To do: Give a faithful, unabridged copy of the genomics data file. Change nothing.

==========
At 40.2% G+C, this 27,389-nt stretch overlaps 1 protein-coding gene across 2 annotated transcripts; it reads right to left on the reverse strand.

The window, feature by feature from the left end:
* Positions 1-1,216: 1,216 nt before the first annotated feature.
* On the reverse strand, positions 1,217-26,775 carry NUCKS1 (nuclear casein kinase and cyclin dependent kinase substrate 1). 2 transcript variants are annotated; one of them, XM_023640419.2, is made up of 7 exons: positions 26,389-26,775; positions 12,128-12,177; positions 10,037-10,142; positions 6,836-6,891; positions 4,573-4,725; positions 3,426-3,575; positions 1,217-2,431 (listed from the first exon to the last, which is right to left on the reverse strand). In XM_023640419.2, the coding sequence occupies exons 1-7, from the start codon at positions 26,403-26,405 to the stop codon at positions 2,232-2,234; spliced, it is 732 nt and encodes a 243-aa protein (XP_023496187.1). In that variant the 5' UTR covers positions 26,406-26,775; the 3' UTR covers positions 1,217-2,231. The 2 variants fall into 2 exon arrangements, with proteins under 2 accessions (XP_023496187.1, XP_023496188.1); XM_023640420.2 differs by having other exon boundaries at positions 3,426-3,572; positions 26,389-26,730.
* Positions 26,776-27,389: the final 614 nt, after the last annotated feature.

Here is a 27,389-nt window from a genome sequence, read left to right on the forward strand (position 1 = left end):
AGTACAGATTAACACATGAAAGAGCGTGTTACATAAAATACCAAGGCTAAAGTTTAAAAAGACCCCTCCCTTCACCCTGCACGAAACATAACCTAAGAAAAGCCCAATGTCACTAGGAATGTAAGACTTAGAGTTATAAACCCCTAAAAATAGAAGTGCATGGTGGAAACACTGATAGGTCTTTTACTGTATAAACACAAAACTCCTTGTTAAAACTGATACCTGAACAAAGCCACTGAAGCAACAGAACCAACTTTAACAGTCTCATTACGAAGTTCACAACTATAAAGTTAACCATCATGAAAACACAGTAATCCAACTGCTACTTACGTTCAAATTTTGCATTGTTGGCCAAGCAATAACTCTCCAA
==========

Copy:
At 40.2% G+C, this 27,389-nt stretch overlaps 1 protein-coding gene across 2 annotated transcripts; it reads right to left on the reverse strand.

The window, feature by feature from the left end:
* Positions 1-1,216: 1,216 nt before the first annotated feature.
* On the reverse strand, positions 1,217-26,775 carry NUCKS1 (nuclear casein kinase and cyclin dependent kinase substrate 1). 2 transcript variants are annotated; one of them, XM_023640419.2, is made up of 7 exons: positions 26,389-26,775; positions 12,128-12,177; positions 10,037-10,142; positions 6,836-6,891; positions 4,573-4,725; positions 3,426-3,575; positions 1,217-2,431 (listed from the first exon to the last, which is right to left on the reverse strand). In XM_023640419.2, the coding sequence occupies exons 1-7, from the start codon at positions 26,403-26,405 to the stop codon at positions 2,232-2,234; spliced, it is 732 nt and encodes a 243-aa protein (XP_023496187.1). In that variant the 5' UTR covers positions 26,406-26,775; the 3' UTR covers positions 1,217-2,231. The 2 variants fall into 2 exon arrangements, with proteins under 2 accessions (XP_023496187.1, XP_023496188.1); XM_023640420.2 differs by having other exon boundaries at positions 3,426-3,572; positions 26,389-26,730.
* Positions 26,776-27,389: the final 614 nt, after the last annotated feature.

Here is a 27,389-nt window from a genome sequence, read left to right on the forward strand (position 1 = left end):
AGTACAGATTAACACATGAAAGAGCGTGTTACATAAAATACCAAGGCTAAAGTTTAAAAAGACCCCTCCCTTCACCCTGCACGAAACATAACCTAAGAAAAGCCCAATGTCACTAGGAATGTAAGACTTAGAGTTATAAACCCCTAAAAATAGAAGTGCATGGTGGAAACACTGATAGGTCTTTTACTGTATAAACACAAAACTCCTTGTTAAAACTGATACCTGAACAAAGCCACTGAAGCAACAGAACCAACTTTAACAGTCTCATTACGAAGTTCACAACTATAAAGTTAACCATCATGAAAACACAGTAATCCAACTGCTACTTACGTTCAAATTTTGCATTGTTGGCCAAGCAATAACTCTCCAA